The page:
This splendid collection is one volume of Breytenbach’s “Middle World Quartet” and contains the eponymous core discourse on the “middle world”, the world of transition between the birthplace and the eventual but always elusive destination. Surviving transition as a liminal character on life’s journey is a recurring theme in the essays: physical, spiritual and political survival in times of upheaval, and also, importantly, the survival of language.
Breytenbach echoes the philosophy of Jacques Derrida who said: “Survival is life beyond life…it is the affirmation of someone living who prefers living, and therefore survival, to death; because survival is not simply what remains, it is the most intense life possible.” This incisive and challenging collage of the intimate, personal musings of a mature author on “the most intense life possible” should be compulsory reading for all South Africans.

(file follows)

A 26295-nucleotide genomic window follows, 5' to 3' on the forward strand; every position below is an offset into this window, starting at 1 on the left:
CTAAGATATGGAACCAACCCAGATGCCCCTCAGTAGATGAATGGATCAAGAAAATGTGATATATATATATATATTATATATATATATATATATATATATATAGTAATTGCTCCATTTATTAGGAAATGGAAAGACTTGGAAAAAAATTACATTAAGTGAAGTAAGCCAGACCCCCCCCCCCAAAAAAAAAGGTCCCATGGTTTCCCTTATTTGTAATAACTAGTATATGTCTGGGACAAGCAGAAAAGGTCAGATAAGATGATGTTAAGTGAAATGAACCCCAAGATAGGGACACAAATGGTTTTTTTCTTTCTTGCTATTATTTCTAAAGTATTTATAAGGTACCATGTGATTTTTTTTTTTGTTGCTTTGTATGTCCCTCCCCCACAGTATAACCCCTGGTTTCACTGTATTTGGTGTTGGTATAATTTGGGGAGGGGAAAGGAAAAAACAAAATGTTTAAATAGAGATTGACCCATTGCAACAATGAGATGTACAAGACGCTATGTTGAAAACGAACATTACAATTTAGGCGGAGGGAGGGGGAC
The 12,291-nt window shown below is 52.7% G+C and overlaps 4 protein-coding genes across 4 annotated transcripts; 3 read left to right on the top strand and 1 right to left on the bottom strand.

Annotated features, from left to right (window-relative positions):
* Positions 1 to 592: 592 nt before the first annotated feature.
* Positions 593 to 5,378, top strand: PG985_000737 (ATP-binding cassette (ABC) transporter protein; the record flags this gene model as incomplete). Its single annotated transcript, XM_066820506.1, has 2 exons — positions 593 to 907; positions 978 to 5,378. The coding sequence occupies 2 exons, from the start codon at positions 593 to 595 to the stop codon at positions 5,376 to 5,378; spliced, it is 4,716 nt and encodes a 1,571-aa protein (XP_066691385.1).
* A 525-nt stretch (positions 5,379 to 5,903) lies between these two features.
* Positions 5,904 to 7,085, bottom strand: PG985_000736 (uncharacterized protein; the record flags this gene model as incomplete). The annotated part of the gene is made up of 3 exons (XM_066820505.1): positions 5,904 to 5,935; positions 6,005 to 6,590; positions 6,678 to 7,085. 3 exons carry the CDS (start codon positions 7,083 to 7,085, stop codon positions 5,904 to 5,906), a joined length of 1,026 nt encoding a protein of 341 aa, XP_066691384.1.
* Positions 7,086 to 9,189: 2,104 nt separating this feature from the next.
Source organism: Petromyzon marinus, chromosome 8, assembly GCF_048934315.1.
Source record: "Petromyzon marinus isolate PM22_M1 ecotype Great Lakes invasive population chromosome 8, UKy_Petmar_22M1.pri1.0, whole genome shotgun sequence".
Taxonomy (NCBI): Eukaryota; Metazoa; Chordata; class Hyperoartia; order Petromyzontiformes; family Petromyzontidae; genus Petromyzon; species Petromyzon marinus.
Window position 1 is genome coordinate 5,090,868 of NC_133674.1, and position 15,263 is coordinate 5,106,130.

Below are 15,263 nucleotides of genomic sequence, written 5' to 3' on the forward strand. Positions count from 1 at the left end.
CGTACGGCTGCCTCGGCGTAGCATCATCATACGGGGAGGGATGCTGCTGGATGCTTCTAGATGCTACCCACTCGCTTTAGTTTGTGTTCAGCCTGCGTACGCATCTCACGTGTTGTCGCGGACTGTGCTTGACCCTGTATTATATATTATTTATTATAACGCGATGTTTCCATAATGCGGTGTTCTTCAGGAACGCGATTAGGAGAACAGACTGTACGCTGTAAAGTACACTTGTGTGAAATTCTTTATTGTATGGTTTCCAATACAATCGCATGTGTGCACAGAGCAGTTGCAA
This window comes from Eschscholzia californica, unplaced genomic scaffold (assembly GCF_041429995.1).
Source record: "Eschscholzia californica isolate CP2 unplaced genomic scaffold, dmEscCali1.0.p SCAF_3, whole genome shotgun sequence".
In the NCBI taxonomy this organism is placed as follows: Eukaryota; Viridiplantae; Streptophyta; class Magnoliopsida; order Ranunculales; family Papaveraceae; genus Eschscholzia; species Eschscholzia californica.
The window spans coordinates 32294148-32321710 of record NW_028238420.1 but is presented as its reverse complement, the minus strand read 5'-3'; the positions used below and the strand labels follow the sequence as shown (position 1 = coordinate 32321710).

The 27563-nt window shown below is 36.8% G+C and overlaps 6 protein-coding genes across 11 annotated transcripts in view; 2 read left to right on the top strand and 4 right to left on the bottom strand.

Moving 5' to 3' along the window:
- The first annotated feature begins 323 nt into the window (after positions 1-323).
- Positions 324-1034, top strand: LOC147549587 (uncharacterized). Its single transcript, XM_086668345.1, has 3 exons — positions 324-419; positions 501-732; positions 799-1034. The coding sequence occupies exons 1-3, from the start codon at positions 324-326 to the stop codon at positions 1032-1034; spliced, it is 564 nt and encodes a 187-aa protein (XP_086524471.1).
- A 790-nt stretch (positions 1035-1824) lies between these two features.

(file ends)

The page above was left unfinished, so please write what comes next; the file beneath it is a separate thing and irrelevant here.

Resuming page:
It is impossible to read Breytenbach without being moved, intrigued, discomforted, and challenged. “Madiba’s Smile”, an intimate, tender letter to Nelson Mandela, is particularly memorable. Breytenbach dedicated this collection to Palestinian poet Mahmoud Darwish, in honour of whom the Mahmoud Darwish Literary Award, of which Breytenbach was the first recipient in March 2010, was established.
Read an extract from the book on Google Books, here.